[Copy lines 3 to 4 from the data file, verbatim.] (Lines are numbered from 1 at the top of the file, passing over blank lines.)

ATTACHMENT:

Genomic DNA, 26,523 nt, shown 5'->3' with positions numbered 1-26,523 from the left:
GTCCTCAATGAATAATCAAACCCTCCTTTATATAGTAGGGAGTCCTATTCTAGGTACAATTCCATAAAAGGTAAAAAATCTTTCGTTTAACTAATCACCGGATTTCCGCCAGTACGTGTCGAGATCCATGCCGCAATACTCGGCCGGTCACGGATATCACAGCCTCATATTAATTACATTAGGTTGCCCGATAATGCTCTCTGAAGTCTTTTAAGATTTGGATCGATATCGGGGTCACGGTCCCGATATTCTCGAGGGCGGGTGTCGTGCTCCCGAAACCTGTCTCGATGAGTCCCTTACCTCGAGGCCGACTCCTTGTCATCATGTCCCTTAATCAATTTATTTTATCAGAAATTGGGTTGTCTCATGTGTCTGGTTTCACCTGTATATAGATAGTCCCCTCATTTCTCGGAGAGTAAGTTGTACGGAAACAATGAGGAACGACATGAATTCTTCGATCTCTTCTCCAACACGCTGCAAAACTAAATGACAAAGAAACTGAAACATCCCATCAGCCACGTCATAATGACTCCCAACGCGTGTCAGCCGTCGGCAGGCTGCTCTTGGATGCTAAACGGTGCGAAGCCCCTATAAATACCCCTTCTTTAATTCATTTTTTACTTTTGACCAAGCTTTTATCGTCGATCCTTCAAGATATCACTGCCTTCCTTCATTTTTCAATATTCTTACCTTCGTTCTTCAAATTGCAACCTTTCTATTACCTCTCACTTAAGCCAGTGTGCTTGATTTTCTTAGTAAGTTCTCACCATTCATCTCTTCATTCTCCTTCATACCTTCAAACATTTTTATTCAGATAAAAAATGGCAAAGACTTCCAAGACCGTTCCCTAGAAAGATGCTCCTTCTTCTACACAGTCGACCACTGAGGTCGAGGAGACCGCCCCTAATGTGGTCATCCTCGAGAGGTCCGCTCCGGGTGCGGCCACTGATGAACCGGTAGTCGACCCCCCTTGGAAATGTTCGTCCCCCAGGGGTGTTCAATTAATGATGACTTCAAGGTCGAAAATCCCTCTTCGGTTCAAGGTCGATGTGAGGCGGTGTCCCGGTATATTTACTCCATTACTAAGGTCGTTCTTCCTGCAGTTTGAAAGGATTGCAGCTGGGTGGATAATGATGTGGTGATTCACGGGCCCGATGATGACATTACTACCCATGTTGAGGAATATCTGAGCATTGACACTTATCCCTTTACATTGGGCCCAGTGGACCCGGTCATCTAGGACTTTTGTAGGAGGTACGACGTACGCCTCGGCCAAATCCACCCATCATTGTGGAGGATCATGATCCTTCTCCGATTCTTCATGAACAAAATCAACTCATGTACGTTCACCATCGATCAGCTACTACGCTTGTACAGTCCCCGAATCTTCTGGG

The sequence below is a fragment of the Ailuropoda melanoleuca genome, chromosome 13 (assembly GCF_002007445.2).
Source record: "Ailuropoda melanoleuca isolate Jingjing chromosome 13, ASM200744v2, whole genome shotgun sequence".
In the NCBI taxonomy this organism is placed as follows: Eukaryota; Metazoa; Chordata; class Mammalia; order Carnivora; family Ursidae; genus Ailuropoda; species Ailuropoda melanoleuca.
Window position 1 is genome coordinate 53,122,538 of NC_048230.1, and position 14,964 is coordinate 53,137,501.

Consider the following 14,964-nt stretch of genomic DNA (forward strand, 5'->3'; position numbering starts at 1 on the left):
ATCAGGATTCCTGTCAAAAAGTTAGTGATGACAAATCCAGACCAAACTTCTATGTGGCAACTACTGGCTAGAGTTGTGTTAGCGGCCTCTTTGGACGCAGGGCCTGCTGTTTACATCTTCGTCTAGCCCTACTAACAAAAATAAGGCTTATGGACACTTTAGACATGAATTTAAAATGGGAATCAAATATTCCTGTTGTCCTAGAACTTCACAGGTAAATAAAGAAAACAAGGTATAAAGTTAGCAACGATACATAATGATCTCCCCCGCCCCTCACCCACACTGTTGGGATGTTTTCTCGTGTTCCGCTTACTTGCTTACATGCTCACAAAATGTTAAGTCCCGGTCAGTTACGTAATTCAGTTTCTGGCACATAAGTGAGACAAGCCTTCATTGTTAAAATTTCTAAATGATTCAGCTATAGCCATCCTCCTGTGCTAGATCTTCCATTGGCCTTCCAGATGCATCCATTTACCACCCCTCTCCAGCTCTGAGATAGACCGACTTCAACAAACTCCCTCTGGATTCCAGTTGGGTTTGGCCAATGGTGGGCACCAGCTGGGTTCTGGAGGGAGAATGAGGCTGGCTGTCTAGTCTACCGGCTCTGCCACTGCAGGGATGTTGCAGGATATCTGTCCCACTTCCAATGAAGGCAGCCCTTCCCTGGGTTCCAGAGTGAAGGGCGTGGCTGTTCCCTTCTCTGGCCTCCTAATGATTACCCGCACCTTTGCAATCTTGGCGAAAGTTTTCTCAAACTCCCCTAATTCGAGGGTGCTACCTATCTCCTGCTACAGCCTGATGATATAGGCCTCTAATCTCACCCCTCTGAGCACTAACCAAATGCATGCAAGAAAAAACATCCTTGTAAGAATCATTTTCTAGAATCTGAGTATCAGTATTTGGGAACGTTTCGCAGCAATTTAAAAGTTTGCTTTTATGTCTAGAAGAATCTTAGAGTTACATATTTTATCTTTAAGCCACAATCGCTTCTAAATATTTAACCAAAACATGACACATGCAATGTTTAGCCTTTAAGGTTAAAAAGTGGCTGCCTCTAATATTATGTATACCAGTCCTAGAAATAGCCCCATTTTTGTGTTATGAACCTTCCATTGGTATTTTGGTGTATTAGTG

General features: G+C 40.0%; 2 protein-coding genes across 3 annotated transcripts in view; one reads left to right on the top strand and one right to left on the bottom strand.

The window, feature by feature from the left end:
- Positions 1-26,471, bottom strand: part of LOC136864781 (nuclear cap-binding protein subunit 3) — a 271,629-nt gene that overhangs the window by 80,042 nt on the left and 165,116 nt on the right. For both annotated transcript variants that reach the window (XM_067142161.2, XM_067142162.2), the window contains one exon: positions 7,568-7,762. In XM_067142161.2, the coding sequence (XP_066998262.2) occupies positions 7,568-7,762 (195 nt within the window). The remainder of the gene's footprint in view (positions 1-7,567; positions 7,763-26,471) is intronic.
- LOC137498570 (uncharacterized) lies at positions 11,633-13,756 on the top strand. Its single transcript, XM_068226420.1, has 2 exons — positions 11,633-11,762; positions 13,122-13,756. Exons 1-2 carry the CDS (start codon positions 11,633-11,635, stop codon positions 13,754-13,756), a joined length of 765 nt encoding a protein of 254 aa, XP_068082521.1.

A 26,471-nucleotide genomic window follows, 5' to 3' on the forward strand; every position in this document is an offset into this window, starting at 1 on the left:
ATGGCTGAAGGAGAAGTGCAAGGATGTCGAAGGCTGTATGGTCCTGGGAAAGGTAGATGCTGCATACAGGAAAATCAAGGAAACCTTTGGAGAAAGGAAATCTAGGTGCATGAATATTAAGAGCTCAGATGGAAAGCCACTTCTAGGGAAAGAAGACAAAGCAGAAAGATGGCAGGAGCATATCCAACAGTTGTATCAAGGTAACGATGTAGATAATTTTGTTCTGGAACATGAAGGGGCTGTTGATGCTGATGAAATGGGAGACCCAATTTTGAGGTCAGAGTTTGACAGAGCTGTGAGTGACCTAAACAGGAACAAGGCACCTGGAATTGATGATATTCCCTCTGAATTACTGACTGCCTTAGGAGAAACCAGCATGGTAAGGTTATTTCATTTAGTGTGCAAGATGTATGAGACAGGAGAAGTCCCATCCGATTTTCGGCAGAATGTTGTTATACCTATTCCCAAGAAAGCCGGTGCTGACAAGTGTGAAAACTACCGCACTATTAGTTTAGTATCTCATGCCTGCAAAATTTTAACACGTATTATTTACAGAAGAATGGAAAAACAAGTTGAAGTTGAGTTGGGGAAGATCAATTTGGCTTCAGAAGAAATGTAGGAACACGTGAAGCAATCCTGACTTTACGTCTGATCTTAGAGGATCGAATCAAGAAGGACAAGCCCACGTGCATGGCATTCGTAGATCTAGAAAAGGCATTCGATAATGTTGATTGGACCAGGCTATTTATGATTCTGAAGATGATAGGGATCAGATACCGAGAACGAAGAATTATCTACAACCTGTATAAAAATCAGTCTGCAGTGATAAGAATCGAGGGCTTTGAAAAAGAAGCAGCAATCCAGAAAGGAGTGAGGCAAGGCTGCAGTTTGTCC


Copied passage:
The sequence below is a fragment of the Ailuropoda melanoleuca genome, chromosome 13 (assembly GCF_002007445.2).
Source record: "Ailuropoda melanoleuca isolate Jingjing chromosome 13, ASM200744v2, whole genome shotgun sequence".